Big Oops: "The Aggregate Shortfall Of Required Stable Funding Is €2.78 Trillion"

Tyler Durden's picture

For today's dose of sobering cold water we go to the Bank of International Settlements, best known for being the FX bid (and gold offer) of last resort, whose Quantitative impact study results published by the Basel Committee has some very bad news for long-term bank viability: "The Committee also assessed the estimated impact of the liquidity standards. Assuming banks were to make no changes to their liquidity risk profile or funding structure, as of June 2011, the weighted average Liquidity Coverage Ratio (LCR) for Group 1 banks would have been 90% while the weighted average LCR for Group 2 banks was 83%. The aggregate LCR shortfall is €1.76 trillion which represents approximately 3% of the €58.5 trillion total assets of the aggregate sample. The weighted average Net Stable Funding Ratio (NSFR) is 94% for both Group 1 and Group 2 banks. The aggregate shortfall of required stable funding is €2.78 trillion." You read that right: as of June 30, banks lacked €1.76 trillion in liquid assets, and needed €2.78 trillion to meet stable funding rules. And then Europe imploded.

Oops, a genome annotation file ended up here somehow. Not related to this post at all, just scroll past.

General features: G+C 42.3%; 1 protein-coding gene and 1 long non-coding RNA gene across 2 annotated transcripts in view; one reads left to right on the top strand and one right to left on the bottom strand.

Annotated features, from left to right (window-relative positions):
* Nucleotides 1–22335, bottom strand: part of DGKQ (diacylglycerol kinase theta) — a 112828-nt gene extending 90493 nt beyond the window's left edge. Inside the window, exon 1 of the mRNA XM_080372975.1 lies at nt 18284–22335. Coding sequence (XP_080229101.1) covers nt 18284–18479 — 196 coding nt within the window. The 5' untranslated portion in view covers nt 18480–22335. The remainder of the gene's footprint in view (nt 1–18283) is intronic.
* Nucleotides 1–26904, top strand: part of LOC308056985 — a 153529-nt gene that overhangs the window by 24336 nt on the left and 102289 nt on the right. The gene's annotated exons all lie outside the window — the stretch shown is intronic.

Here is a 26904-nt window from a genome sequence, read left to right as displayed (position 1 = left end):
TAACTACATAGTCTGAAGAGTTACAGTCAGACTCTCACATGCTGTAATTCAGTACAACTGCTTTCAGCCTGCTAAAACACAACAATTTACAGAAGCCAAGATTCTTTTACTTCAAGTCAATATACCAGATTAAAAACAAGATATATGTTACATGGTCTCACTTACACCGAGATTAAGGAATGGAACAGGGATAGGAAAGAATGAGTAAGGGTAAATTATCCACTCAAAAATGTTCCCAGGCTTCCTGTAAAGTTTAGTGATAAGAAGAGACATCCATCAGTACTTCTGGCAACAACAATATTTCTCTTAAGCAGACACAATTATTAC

Full report:

Quantitative impact study results published by the Basel Committee

12 April 2012

The Basel Committee published today the results of its Basel III monitoring exercise. The study is based on rigorous reporting processes set up by the Committee to periodically review the implications of the Basel III standards for financial markets. A total of 212 banks participated in the study, including 103 Group 1 banks (ie those that have Tier 1 capital in excess of €3 billion and are internationally active) and 109 Group 2 banks (ie all other banks).